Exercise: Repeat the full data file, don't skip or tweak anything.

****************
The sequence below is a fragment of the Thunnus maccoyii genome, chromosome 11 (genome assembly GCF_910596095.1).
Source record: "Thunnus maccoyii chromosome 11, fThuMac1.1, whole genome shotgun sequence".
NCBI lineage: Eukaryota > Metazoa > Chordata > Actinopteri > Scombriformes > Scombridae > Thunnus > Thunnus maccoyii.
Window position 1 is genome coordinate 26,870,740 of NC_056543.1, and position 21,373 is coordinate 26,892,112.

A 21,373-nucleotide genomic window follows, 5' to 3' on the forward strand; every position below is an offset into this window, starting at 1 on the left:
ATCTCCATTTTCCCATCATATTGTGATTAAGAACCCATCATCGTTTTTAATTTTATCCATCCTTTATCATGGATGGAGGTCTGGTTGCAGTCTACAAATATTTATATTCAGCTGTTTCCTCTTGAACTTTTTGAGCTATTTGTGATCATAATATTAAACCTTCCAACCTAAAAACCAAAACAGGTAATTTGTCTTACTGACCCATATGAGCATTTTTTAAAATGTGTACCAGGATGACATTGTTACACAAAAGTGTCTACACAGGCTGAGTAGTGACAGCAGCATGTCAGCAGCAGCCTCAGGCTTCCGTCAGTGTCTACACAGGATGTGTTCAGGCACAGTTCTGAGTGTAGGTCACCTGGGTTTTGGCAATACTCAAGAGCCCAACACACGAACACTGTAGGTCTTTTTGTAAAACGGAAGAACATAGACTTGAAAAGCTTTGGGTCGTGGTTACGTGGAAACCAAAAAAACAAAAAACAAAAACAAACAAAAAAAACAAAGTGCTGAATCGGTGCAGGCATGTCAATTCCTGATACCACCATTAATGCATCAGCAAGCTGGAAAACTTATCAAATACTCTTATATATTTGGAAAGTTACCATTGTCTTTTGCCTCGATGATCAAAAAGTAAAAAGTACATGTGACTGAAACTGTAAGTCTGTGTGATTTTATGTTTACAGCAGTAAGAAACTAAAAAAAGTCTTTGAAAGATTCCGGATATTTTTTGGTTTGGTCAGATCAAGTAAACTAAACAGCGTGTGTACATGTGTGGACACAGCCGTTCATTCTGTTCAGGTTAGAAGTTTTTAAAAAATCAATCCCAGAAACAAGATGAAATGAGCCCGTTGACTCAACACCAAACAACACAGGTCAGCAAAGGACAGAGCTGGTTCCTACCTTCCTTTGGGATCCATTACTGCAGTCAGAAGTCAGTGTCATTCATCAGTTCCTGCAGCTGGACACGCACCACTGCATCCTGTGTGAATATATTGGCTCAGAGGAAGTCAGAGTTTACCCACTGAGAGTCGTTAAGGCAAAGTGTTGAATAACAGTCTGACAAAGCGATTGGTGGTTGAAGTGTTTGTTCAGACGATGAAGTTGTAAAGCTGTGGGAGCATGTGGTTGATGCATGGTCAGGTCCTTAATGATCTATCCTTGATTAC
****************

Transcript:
The sequence below is a fragment of the Thunnus maccoyii genome, chromosome 11 (genome assembly GCF_910596095.1).
Source record: "Thunnus maccoyii chromosome 11, fThuMac1.1, whole genome shotgun sequence".
NCBI lineage: Eukaryota > Metazoa > Chordata > Actinopteri > Scombriformes > Scombridae > Thunnus > Thunnus maccoyii.
Window position 1 is genome coordinate 26,870,740 of NC_056543.1, and position 21,373 is coordinate 26,892,112.

A 21,373-nucleotide genomic window follows, 5' to 3' on the forward strand; every position below is an offset into this window, starting at 1 on the left:
ATCTCCATTTTCCCATCATATTGTGATTAAGAACCCATCATCGTTTTTAATTTTATCCATCCTTTATCATGGATGGAGGTCTGGTTGCAGTCTACAAATATTTATATTCAGCTGTTTCCTCTTGAACTTTTTGAGCTATTTGTGATCATAATATTAAACCTTCCAACCTAAAAACCAAAACAGGTAATTTGTCTTACTGACCCATATGAGCATTTTTTAAAATGTGTACCAGGATGACATTGTTACACAAAAGTGTCTACACAGGCTGAGTAGTGACAGCAGCATGTCAGCAGCAGCCTCAGGCTTCCGTCAGTGTCTACACAGGATGTGTTCAGGCACAGTTCTGAGTGTAGGTCACCTGGGTTTTGGCAATACTCAAGAGCCCAACACACGAACACTGTAGGTCTTTTTGTAAAACGGAAGAACATAGACTTGAAAAGCTTTGGGTCGTGGTTACGTGGAAACCAAAAAAACAAAAAACAAAAACAAACAAAAAAAACAAAGTGCTGAATCGGTGCAGGCATGTCAATTCCTGATACCACCATTAATGCATCAGCAAGCTGGAAAACTTATCAAATACTCTTATATATTTGGAAAGTTACCATTGTCTTTTGCCTCGATGATCAAAAAGTAAAAAGTACATGTGACTGAAACTGTAAGTCTGTGTGATTTTATGTTTACAGCAGTAAGAAACTAAAAAAAGTCTTTGAAAGATTCCGGATATTTTTTGGTTTGGTCAGATCAAGTAAACTAAACAGCGTGTGTACATGTGTGGACACAGCCGTTCATTCTGTTCAGGTTAGAAGTTTTTAAAAAATCAATCCCAGAAACAAGATGAAATGAGCCCGTTGACTCAACACCAAACAACACAGGTCAGCAAAGGACAGAGCTGGTTCCTACCTTCCTTTGGGATCCATTACTGCAGTCAGAAGTCAGTGTCATTCATCAGTTCCTGCAGCTGGACACGCACCACTGCATCCTGTGTGAATATATTGGCTCAGAGGAAGTCAGAGTTTACCCACTGAGAGTCGTTAAGGCAAAGTGTTGAATAACAGTCTGACAAAGCGATTGGTGGTTGAAGTGTTTGTTCAGACGATGAAGTTGTAAAGCTGTGGGAGCATGTGGTTGATGCATGGTCAGGTCCTTAATGATCTATCCTTGATTAC